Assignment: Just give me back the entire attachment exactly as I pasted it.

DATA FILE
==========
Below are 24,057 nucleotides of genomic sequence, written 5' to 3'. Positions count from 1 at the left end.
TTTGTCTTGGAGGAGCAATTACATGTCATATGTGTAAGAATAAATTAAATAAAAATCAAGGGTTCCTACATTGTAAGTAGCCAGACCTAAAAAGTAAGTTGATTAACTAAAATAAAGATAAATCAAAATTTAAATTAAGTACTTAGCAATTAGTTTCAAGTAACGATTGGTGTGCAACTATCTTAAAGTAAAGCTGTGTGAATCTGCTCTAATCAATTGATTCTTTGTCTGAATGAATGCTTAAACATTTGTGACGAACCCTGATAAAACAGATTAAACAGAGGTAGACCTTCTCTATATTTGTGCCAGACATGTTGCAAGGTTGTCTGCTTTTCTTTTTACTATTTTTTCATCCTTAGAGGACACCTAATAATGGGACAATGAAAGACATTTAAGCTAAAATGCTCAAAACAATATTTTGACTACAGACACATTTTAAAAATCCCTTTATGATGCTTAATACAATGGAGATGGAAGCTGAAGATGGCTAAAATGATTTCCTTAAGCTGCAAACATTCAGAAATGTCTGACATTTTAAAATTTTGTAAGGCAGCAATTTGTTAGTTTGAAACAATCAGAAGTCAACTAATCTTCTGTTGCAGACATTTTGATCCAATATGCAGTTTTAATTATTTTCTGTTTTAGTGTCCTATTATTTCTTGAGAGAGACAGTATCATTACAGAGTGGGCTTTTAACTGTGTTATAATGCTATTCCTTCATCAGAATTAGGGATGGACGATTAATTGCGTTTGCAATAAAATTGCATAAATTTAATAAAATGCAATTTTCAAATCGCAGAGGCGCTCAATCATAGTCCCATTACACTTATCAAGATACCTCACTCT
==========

Below are 24,057 nucleotides of genomic sequence, written 5' to 3'. Positions count from 1 at the left end.
TTTGTCTTGGAGGAGCAATTACATGTCATATGTGTAAGAATAAATTAAATAAAAATCAAGGGTTCCTACATTGTAAGTAGCCAGACCTAAAAAGTAAGTTGATTAACTAAAATAAAGATAAATCAAAATTTAAATTAAGTACTTAGCAATTAGTTTCAAGTAACGATTGGTGTGCAACTATCTTAAAGTAAAGCTGTGTGAATCTGCTCTAATCAATTGATTCTTTGTCTGAATGAATGCTTAAACATTTGTGACGAACCCTGATAAAACAGATTAAACAGAGGTAGACCTTCTCTATATTTGTGCCAGACATGTTGCAAGGTTGTCTGCTTTTCTTTTTACTATTTTTTCATCCTTAGAGGACACCTAATAATGGGACAATGAAAGACATTTAAGCTAAAATGCTCAAAACAATATTTTGACTACAGACACATTTTAAAAATCCCTTTATGATGCTTAATACAATGGAGATGGAAGCTGAAGATGGCTAAAATGATTTCCTTAAGCTGCAAACATTCAGAAATGTCTGACATTTTAAAATTTTGTAAGGCAGCAATTTGTTAGTTTGAAACAATCAGAAGTCAACTAATCTTCTGTTGCAGACATTTTGATCCAATATGCAGTTTTAATTATTTTCTGTTTTAGTGTCCTATTATTTCTTGAGAGAGACAGTATCATTACAGAGTGGGCTTTTAACTGTGTTATAATGCTATTCCTTCATCAGAATTAGGGATGGACGATTAATTGCGTTTGCAATAAAATTGCATAAATTTAATAAAATGCAATTTTCAAATCGCAGAGGCGCTCAATCATAGTCCCATTACACTTATCAAGATACCTCACTCT